Now, some of these defibrillators are kept behind a security desk, as I said, or in a management office or elsewhere under lock and key. Many defibrillator owners who do this really think they’re doing the right thing, ensuring that the defibrillator is safe and not vandalized or damaged.
To drive the point home to my fellow members in this House, how many of us can honestly name the locations of all of the defibrillators even here in this Legislative Building? They are around, of course, if you’re looking for them, but many of us never have. There’s one on the wall in the basement hallway, one on the first floor next to the gift shop and one just outside the doors of the chamber here, under the portrait of Robert Baldwin.
Now, we’re all lucky enough that if the worst were to happen, the Legislative Protective Service would respond quickly, and they would certainly know where the defibrillators are located. But outside these walls, that’s not always the case. One of the best ways we can fix that problem is to connect our 911 dispatchers, or other ambulance dispatchers, with a registry that would allow them to guide members of the public to the closest accessible defibrillator in the event of a sudden cardiac arrest.
Although there are an estimated 20,000 or more defibrillators in the greater Toronto area alone, only about 1,500 of them are currently registered within the existing provincial registry of publicly funded defibrillators or with local paramedic services. Bill 141 puts in place a framework to do that, based largely on the legislative framework used in the province of Manitoba, which I looked to as a model when first preparing this legislation. This is important, Speaker, because the fact is that many of these defibrillators are already out there—as I said, an estimated 20,000 in the Toronto area alone, and even more across the province.
During my own consultations on this bill, I spoke with equipment vendors and with business owners that have installed defibrillators on their own premises. Many of them had some initial concerns about the use or implementation of a registry, particularly about exposure to potential fines for a lack of registration of their defibrillator or lack of maintenance of their defibrillator. But one thing that we all agreed on is that business owners do not purchase defibrillators because they make nice decorations on their walls; they purchase them because they want to save lives. They want them to be used if there is an emergency.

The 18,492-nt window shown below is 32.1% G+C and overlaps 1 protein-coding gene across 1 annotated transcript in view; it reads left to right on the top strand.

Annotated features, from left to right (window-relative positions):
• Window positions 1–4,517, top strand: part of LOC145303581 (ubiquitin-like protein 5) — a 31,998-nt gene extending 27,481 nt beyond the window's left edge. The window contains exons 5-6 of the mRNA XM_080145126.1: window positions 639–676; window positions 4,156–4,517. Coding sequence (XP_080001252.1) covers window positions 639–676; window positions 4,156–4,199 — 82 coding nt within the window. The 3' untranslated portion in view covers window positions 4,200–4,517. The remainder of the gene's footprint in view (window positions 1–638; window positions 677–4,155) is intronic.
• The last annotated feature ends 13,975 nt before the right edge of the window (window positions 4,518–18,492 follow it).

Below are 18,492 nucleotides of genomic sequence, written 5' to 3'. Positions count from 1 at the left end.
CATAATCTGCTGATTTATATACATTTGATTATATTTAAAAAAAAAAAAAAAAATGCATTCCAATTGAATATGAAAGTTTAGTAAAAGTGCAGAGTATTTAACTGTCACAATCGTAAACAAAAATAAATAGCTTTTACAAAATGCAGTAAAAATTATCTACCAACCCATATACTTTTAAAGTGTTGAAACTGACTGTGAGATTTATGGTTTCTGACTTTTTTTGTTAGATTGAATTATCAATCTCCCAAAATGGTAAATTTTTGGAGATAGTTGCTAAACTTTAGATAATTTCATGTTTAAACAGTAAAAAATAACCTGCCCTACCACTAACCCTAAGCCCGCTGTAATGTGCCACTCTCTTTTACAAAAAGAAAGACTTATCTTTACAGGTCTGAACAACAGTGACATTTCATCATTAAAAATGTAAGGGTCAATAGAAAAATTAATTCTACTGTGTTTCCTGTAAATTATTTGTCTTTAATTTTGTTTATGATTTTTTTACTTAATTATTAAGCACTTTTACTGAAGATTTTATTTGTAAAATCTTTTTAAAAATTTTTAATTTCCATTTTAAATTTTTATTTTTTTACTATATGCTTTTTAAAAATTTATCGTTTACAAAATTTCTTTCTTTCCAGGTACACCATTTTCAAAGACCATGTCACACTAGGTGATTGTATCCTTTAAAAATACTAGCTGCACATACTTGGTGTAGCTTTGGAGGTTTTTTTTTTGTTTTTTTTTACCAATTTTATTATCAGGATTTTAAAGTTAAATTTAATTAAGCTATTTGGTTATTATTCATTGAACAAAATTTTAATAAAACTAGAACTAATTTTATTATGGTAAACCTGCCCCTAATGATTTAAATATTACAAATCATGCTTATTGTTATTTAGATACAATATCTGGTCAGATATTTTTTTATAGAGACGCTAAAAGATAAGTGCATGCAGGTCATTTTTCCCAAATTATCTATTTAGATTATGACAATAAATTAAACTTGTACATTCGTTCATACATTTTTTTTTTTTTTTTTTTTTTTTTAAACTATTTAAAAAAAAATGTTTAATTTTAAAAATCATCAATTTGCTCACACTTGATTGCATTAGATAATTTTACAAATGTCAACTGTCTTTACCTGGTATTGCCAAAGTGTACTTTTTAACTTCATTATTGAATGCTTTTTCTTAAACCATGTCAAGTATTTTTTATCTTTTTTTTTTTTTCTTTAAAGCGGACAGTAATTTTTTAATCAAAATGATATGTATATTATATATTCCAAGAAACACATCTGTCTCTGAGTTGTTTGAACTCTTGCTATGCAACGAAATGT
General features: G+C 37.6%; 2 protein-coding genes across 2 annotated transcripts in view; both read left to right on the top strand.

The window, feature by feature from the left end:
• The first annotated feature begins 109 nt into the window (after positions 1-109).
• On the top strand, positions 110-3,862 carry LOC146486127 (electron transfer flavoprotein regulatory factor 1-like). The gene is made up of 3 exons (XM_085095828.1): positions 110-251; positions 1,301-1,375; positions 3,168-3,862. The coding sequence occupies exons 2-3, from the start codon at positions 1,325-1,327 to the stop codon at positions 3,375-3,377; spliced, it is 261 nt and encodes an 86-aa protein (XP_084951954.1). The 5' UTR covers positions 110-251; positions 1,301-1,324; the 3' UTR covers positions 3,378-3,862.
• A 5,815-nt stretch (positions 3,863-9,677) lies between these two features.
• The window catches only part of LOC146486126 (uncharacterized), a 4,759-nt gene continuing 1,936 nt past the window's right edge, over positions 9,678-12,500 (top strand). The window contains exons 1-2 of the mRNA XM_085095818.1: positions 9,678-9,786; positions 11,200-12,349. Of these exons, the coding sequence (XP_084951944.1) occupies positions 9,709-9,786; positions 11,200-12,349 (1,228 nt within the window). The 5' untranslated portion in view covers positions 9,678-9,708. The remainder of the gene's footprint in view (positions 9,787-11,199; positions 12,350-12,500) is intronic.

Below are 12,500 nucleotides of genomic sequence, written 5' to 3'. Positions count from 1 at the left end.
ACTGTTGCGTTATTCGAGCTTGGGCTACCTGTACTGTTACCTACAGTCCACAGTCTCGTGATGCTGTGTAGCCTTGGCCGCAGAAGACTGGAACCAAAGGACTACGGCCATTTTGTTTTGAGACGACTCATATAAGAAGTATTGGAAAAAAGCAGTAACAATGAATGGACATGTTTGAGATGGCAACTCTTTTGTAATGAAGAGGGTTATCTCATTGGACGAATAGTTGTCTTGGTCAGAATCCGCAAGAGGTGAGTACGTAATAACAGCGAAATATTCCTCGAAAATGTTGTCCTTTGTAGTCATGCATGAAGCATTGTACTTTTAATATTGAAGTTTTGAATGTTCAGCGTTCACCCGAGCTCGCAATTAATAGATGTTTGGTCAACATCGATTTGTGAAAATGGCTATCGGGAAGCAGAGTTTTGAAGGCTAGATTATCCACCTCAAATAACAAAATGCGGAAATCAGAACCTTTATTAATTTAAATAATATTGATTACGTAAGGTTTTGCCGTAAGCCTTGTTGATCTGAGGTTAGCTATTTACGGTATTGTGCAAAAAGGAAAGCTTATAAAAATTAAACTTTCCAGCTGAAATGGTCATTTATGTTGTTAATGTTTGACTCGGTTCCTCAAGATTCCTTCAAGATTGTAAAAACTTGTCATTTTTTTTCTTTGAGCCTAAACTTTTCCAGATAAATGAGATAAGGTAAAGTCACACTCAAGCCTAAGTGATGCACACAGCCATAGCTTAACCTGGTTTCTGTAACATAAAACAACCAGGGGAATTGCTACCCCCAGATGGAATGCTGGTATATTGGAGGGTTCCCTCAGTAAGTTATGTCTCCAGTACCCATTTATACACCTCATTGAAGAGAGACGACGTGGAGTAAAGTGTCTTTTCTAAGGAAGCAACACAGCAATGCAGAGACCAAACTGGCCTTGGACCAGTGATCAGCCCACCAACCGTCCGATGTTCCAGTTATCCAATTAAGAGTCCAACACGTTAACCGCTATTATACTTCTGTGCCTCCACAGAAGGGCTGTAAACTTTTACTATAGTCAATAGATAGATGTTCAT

So we took steps at committee to address some of those concerns. We adjusted the enforcement mechanism to ensure that the penalties will be proportionate to the offence. All the stakeholders I spoke with ended up being broadly supportive of a registry with information available to ambulance dispatchers, to be used in the event of an emergency.
We picked up some valuable feedback from committee about what types of data the registry should or should not contain, which I believe will greatly inform the development of regulations, should this bill become law, because we ultimately want to promote the installation and use of defibrillators across the province. For that reason, this bill also sets out very clear signage requirements and ensures defibrillators are installed in accessible locations so that they can be quickly accessed in the event of an emergency.